It’s all in the genome: Preparing for the next waves of COVID-19

By Dr. Samira Mubareka

On January 24th, Sunnybrook Health Sciences admitted the first Canadian patient with COVID-19. The traveller had just returned from Wuhan, China, the epicentre of the virus outbreak. He presented with a respiratory illness due to SARS-CoV-2, the coronavirus that causes COVID-19. At that moment I realized this virus would come to dominate our reality, both at Sunnybrook and across Canada.

I also understood that we needed to move quickly to understand this highly unpredictable virus that had landed on our doorstep, after spilling over to humans from an unknown source and gaining a global foothold. Within six weeks of our first case, in partnership with colleagues at McMaster University, we had isolated the virus from a clinical sample in a high-containment University of Toronto laboratory.

Within a week of culturing the virus, we had sequenced the whole genome of our SARS-CoV-2 isolated at Sunnybrook. Sequencing helps us understand how the virus is moving, changing, and being transmitted across the country. It is also critical to pinpointing where the importations come from, and at what point the virus starts spreading locally. The cornerstone for this is good public health and contact-tracing, for which sequencing provides important insights.

The need for larger-scale sequencing efforts of SARS-CoV-2 was obvious early on. Sequencing is not usually done at the hospital level, though early adopters such as Sunnybrook are able to sequence 50-100 virus samples per week. As the case counts outran us, a provincial, as well as a national, coordinated response was sorely needed. Without this, we were going to remain blind to how the virus was moving around Ontario and Canada.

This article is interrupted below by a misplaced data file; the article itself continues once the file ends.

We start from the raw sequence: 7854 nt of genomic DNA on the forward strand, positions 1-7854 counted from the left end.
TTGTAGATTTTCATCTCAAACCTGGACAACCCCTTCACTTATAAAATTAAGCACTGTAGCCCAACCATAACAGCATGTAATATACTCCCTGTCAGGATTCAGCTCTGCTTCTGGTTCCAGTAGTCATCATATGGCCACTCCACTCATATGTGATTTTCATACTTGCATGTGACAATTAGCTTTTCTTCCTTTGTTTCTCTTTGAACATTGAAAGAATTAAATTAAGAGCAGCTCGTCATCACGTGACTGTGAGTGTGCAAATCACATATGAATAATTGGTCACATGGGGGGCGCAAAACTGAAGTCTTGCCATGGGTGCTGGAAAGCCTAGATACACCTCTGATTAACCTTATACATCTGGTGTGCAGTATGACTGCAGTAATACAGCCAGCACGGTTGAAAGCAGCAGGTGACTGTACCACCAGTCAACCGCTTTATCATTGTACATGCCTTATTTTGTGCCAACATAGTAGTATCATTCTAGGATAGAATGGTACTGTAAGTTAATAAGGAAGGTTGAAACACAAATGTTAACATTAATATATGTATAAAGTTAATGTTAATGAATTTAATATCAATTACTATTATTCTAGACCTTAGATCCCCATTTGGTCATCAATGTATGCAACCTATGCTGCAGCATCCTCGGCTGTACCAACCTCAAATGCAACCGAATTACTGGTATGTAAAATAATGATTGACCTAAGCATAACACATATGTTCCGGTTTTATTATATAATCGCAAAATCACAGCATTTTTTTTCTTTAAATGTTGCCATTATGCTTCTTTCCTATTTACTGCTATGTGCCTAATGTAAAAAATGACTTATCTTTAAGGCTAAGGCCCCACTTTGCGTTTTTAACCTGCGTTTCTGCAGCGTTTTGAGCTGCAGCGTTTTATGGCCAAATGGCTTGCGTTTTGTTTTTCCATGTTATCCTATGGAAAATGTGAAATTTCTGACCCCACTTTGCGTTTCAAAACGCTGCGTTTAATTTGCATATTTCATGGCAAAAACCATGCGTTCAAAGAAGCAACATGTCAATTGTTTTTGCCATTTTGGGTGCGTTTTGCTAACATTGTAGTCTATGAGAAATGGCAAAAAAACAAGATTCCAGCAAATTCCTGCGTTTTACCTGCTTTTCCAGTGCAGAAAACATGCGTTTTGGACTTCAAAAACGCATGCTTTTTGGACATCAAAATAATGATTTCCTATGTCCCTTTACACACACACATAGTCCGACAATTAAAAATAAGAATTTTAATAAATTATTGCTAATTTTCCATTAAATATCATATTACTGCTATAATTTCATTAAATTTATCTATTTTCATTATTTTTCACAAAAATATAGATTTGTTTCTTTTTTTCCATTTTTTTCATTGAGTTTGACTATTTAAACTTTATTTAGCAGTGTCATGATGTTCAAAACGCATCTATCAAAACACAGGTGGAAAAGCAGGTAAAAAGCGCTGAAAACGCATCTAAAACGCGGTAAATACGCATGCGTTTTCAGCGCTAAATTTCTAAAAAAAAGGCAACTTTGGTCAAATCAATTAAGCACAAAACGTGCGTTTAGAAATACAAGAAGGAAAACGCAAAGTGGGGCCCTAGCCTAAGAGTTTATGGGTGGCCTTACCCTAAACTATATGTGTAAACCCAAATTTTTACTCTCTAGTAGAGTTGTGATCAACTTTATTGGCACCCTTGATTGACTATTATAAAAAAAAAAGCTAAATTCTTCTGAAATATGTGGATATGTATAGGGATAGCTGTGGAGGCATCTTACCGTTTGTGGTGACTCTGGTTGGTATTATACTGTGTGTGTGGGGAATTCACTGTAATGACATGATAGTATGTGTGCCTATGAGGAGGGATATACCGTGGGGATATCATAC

A $40 million investment by the Government of Canada in late April established CanCOGeN (Canadian COVID Genomics Network), an open, collaborative sequencing initiative to coordinate data sharing and analysis across Canada and with international colleagues. Led by Genome Canada, CanCOGeN brings together the National Microbiology Lab, provincial public health labs, hospitals, universities, the six regional Genome Centres, the private sector, and CGEn (national platform for sequencing and analysis).

Dr. Samira Mubareka

CanCOGeN supports two key projects. The first will sequence up to 150,000 viral samples from people testing positive for COVID-19. Studying the genome of the virus and collectively developing and standardizing lab tools to analyze its traits across Canada will provide critical information for our public health response. The streamlining of guidelines, protocols, and data quality will strengthen and accelerate the response.

The second project will sequence the genomes of up to 10,000 patients diagnosed with COVID-19 (the “hosts”). The number one question that colleagues ask me in the hallways at Sunnybrook Hospital is why there are so many differences (and anomalies) in patient outcomes. Here in Canada, despite the lethality of the virus in our senior population overall, we have seen some elderly patients do exceptionally well and extremely serious symptoms among young healthy people.